By L. Mázor
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Additional resources for Analytical Chemistry of Organic Halogen Compounds: International Series in Analytical Chemistry
In this method the organic substance is decomposed with concentrated nitric acid in a thick-walled b o m b at 3 0 O - 3 5 0 ° C . In the 1 5 to 2 0 - m l microbomb, about 1 0 mg of the sample is treated with 0 . 5 to 1 ml of concentrated nitric acid. Silver nitrate is also added t o react with the halide ions formed. The description of the practical realization of the procedure is omitted, because it is rather timeconsuming and it is applied mostly in conjunction with quantitative micro determination of halogens, rather than for qualitative detection purposes.
The detection of halogens in gaseous or very volatile compounds requires special decomposition procedures. , C u O or C03O4 at 400-600°C). Then the halogen or hydrogen halide produced is absorbed in water or alkaline solutions or other suitable absorbent. Chlorine, bromine and iodine are usually retained on metallic silver layers; magnesium oxide is used for fluorine; they are later dissolved from the surface and detected. As the strength of the carbon-halogen bond can vary widely in organic halogen compounds, for unknown substances the most powerful decomposition reagent should be used to avoid partial or unsuccessful decomposition.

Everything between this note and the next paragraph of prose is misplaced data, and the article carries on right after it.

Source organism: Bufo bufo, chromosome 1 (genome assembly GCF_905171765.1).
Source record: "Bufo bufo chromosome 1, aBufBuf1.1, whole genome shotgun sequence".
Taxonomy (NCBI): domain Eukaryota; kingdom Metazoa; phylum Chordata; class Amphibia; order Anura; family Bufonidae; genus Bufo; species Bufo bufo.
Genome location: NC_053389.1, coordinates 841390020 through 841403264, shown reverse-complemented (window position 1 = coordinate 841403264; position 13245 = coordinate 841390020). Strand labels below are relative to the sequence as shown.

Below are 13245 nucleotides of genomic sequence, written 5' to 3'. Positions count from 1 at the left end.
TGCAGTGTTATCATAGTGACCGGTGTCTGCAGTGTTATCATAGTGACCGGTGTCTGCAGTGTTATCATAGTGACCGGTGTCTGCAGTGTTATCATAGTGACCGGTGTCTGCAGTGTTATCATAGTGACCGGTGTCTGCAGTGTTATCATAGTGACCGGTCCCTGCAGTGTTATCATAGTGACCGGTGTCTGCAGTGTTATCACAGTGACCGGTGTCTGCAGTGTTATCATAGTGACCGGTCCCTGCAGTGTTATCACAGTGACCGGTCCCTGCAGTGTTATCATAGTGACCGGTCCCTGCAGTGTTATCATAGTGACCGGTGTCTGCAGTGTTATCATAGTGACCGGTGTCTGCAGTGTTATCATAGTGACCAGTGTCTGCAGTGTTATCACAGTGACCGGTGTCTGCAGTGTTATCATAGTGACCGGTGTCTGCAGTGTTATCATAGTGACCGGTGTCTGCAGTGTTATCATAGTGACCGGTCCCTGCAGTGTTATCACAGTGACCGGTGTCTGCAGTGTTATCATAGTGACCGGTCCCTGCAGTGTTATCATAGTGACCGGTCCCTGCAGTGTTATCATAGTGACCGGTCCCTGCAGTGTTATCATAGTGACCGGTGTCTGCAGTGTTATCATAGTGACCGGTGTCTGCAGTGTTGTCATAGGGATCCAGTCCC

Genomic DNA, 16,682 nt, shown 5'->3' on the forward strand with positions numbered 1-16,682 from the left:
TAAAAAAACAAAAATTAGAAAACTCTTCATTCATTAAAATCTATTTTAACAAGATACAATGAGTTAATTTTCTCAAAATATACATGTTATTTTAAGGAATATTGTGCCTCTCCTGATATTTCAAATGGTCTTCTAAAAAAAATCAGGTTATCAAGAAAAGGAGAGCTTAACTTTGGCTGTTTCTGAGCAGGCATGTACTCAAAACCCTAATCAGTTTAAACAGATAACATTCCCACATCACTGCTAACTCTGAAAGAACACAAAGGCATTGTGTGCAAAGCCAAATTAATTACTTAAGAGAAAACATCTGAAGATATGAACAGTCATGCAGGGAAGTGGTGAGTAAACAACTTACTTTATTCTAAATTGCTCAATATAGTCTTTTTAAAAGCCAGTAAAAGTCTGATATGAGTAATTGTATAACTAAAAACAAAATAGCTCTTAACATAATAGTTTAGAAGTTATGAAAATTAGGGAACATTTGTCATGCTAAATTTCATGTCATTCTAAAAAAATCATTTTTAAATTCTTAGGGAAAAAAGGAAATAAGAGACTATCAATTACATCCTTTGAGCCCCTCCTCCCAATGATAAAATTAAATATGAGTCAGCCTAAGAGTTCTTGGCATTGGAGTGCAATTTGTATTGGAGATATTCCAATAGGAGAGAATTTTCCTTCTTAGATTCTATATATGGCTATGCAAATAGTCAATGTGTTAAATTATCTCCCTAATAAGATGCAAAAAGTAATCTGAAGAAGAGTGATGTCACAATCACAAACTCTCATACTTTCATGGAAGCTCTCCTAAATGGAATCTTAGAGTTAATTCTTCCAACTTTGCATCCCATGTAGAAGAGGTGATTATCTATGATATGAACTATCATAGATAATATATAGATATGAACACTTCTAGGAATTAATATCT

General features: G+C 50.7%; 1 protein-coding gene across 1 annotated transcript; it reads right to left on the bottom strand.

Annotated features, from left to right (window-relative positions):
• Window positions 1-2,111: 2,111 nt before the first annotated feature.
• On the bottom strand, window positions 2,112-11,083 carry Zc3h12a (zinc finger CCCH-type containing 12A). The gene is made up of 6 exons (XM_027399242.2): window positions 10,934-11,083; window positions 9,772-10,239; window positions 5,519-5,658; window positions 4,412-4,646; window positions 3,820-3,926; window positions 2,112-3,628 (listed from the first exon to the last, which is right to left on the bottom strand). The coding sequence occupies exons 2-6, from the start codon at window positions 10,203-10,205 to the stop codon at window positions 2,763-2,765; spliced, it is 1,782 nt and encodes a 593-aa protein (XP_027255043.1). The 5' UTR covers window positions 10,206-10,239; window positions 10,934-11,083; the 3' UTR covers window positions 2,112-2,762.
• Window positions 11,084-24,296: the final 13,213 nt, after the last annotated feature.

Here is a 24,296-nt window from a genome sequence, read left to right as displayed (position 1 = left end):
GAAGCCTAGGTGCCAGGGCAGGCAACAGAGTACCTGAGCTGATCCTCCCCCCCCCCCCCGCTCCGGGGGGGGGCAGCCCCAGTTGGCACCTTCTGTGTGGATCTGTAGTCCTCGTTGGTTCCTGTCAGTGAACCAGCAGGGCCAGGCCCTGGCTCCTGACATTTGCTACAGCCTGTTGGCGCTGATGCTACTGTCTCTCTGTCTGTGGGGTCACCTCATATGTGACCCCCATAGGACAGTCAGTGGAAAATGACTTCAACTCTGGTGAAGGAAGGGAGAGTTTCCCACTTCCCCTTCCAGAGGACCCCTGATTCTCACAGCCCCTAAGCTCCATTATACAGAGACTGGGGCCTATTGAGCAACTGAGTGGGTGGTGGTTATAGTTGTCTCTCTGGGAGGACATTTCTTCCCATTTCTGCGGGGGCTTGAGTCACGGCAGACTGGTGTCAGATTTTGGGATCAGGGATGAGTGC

The apparatus shown in Fig. , 12 m m long) made by rolling a thin copper sheet into a tube. This is soldered t o the small-diameter end of a glass tube attached to a town gas supply. The gas gives a microflame at the end of the copper tube and the part within 1-2 m m of the end of the tube glows red-hot. The solid substance to be tested is placed in the glass tube at point 1 (a small platinum boat can be used for this purpose) and evaporated rapidly by heating with a microburner (the gas flow is adjusted so as to obtain a flame 3-4 m m long).